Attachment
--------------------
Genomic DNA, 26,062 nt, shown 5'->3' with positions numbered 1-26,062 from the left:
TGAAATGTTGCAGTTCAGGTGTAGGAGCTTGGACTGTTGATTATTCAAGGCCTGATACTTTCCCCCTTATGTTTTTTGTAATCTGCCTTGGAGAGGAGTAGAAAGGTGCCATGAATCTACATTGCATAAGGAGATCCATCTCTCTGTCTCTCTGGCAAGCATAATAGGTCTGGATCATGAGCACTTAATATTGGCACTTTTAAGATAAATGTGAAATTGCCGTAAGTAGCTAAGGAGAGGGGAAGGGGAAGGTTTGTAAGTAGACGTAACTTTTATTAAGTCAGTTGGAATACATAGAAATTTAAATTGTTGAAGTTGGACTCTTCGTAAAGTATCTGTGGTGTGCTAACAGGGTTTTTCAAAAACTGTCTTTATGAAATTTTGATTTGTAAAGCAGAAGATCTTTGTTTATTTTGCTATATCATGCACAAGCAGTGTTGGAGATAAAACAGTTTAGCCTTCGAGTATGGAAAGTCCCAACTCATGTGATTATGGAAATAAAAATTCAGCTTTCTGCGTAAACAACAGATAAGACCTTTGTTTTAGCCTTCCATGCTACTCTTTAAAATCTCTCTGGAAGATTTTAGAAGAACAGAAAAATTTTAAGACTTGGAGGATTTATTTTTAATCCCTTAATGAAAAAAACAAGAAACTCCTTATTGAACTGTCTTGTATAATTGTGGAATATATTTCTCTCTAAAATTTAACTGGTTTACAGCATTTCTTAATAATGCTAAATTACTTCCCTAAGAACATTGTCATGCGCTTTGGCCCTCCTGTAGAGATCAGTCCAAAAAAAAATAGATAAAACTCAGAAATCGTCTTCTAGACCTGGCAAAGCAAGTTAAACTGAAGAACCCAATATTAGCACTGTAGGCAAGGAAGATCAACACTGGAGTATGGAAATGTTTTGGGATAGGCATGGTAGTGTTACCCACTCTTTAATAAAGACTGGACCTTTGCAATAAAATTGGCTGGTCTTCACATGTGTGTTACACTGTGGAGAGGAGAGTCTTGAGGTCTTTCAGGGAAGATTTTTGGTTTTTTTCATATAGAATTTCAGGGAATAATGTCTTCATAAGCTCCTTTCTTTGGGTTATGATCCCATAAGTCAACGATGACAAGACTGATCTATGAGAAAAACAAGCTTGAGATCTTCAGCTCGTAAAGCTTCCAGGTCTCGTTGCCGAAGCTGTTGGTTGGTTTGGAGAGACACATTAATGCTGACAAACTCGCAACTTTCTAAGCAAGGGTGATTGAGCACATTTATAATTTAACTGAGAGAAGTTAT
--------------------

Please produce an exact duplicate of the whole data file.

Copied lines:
Genomic DNA, 26,062 nt, shown 5'->3' with positions numbered 1-26,062 from the left:
TGAAATGTTGCAGTTCAGGTGTAGGAGCTTGGACTGTTGATTATTCAAGGCCTGATACTTTCCCCCTTATGTTTTTTGTAATCTGCCTTGGAGAGGAGTAGAAAGGTGCCATGAATCTACATTGCATAAGGAGATCCATCTCTCTGTCTCTCTGGCAAGCATAATAGGTCTGGATCATGAGCACTTAATATTGGCACTTTTAAGATAAATGTGAAATTGCCGTAAGTAGCTAAGGAGAGGGGAAGGGGAAGGTTTGTAAGTAGACGTAACTTTTATTAAGTCAGTTGGAATACATAGAAATTTAAATTGTTGAAGTTGGACTCTTCGTAAAGTATCTGTGGTGTGCTAACAGGGTTTTTCAAAAACTGTCTTTATGAAATTTTGATTTGTAAAGCAGAAGATCTTTGTTTATTTTGCTATATCATGCACAAGCAGTGTTGGAGATAAAACAGTTTAGCCTTCGAGTATGGAAAGTCCCAACTCATGTGATTATGGAAATAAAAATTCAGCTTTCTGCGTAAACAACAGATAAGACCTTTGTTTTAGCCTTCCATGCTACTCTTTAAAATCTCTCTGGAAGATTTTAGAAGAACAGAAAAATTTTAAGACTTGGAGGATTTATTTTTAATCCCTTAATGAAAAAAACAAGAAACTCCTTATTGAACTGTCTTGTATAATTGTGGAATATATTTCTCTCTAAAATTTAACTGGTTTACAGCATTTCTTAATAATGCTAAATTACTTCCCTAAGAACATTGTCATGCGCTTTGGCCCTCCTGTAGAGATCAGTCCAAAAAAAAATAGATAAAACTCAGAAATCGTCTTCTAGACCTGGCAAAGCAAGTTAAACTGAAGAACCCAATATTAGCACTGTAGGCAAGGAAGATCAACACTGGAGTATGGAAATGTTTTGGGATAGGCATGGTAGTGTTACCCACTCTTTAATAAAGACTGGACCTTTGCAATAAAATTGGCTGGTCTTCACATGTGTGTTACACTGTGGAGAGGAGAGTCTTGAGGTCTTTCAGGGAAGATTTTTGGTTTTTTTCATATAGAATTTCAGGGAATAATGTCTTCATAAGCTCCTTTCTTTGGGTTATGATCCCATAAGTCAACGATGACAAGACTGATCTATGAGAAAAACAAGCTTGAGATCTTCAGCTCGTAAAGCTTCCAGGTCTCGTTGCCGAAGCTGTTGGTTGGTTTGGAGAGACACATTAATGCTGACAAACTCGCAACTTTCTAAGCAAGGGTGATTGAGCACATTTATAATTTAACTGAGAGAAGTTAT